Lawmakers have urged the imposition of federal security standards on grid operator in order to protect the U.S. national electric grid from attack. The new push follows stories, first reported in the Wall Street Journal reported last Wednesday, about a 16 April 2013sniper attack which disabled seventeen transformer in a San Jose, California substation for twenty-seven days, causing about $16 million in damage. Federal cybersecurity standards for protecting the grid are in place and mandated, but rules for protecting physical sites such as transformers and substations are voluntary.

  • HHS to fund development of drug for bioterrorism, antimicrobial-resistant infections

    HHS says that a public-private is partnership will advance the development of Carbavance, a new option to treat bioterrorism threats and antibiotic-resistant infections. The two bioterrorism Carbavance will address are melioidosis, also known as Whitmore’s disease, and glanders. Both melioidosis and glanders can become resistant to existing antibiotics. Already, with existing antibiotic treatments, approximately 40 percent of people who become ill from these bacteria die from the illness, and up to 90 percent die if not treated.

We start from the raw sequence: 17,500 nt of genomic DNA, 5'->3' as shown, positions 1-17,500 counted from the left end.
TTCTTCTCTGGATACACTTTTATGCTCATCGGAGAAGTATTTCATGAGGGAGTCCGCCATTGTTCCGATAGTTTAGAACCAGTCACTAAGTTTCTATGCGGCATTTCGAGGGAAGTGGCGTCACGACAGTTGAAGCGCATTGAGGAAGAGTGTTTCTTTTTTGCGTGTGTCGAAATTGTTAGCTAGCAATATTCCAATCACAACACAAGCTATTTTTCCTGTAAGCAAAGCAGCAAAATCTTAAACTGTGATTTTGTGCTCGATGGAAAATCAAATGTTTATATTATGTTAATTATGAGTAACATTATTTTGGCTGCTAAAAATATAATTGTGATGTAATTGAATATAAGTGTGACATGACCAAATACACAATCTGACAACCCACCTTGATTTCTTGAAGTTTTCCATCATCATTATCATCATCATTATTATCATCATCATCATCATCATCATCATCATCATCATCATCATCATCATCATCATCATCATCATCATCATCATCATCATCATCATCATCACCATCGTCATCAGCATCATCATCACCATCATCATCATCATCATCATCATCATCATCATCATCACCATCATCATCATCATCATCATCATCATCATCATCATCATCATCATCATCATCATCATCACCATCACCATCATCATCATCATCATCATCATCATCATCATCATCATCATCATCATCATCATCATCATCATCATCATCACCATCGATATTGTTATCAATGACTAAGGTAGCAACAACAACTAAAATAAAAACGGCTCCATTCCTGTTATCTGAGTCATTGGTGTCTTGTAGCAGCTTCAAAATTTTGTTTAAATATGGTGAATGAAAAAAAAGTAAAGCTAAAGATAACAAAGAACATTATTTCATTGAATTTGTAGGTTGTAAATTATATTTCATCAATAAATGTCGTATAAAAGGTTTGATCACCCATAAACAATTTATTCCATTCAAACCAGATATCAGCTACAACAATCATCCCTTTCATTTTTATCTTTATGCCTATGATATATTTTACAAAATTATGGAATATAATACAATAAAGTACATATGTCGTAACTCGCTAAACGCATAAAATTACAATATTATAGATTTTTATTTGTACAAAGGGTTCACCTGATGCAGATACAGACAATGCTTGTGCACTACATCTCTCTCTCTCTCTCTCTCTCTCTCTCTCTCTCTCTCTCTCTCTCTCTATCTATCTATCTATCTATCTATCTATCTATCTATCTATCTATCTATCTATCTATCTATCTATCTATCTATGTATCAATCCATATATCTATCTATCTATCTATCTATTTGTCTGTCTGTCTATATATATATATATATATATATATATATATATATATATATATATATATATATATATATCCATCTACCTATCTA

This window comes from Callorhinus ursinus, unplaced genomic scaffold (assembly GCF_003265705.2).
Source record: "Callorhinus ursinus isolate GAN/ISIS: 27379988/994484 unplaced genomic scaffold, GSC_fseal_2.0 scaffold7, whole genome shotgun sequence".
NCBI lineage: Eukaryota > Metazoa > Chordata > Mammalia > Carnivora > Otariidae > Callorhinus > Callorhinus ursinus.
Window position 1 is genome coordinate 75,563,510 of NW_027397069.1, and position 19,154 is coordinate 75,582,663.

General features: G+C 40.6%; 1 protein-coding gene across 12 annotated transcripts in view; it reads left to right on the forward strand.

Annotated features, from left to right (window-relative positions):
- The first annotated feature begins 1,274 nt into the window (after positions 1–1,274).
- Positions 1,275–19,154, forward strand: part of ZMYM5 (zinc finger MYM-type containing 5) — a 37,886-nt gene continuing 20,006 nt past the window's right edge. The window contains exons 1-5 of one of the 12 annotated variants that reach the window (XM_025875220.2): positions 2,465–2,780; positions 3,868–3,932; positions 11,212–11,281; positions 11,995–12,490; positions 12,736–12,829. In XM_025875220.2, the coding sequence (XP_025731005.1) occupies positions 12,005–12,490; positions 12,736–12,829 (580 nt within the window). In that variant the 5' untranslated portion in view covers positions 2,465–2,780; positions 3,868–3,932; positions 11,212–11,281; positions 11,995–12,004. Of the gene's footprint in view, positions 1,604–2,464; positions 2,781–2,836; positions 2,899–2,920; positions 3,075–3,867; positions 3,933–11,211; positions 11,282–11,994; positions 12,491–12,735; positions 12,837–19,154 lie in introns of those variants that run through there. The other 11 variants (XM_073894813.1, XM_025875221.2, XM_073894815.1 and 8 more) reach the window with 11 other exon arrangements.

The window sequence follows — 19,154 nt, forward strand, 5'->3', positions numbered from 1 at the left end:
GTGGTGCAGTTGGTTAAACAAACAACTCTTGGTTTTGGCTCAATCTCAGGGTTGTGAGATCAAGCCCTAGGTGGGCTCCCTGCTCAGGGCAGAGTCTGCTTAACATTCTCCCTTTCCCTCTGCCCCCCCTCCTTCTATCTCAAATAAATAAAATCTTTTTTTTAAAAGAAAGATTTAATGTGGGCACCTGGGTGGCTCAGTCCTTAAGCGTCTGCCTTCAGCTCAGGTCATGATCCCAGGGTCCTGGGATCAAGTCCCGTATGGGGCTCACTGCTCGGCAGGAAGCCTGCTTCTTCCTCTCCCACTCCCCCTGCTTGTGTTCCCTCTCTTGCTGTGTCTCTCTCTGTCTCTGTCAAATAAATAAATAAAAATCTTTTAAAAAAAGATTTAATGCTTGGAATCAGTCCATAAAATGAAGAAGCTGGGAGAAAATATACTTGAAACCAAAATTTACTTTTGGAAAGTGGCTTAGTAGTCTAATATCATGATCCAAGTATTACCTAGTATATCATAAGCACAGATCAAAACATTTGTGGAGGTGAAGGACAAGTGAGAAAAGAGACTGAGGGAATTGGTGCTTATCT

• NSF rapid response research grants to fund study of West Virginia chemical spill

    On 9 January 2014, crude 4-methylcyclohexane methanol (MCHM), a chemical primarily used to clean coal, leaked from a storage tank near Charleston, West Virginia, and bled into a river upstream of a water-treatment plant. As a result, about 15 percent of the state’s residents were advised not to drink the water. Better to understand the properties of the chemical that contaminated the drinking water, and the plumbing and water-treatment systems surrounding the area, the National Science Foundation (NSF) has awarded Rapid Response Research (RAPID) grants to research teams at three universities. These grants also will provide STEM learning opportunities for undergraduate and graduate students on the research teams.

  • Attack on California power station heightens concerns about grid security

    Security experts are concerned that last year’s unsolved attack on an electrical-power substation in San Jose, California, is but a prologue to similar attacks which, if executed simultaneously and in a coordinated fashion against several such substations, could cripple the U.S. power grid. The transformers at the substation, vital for regional power distribution, were shot at by several gunmen and disabled for twenty-seven days. What is especially worrisome, security exert note, is that the attack appeared to have been carried out by people with some training, although the FBI said the agency does not think it was the act of terrorists.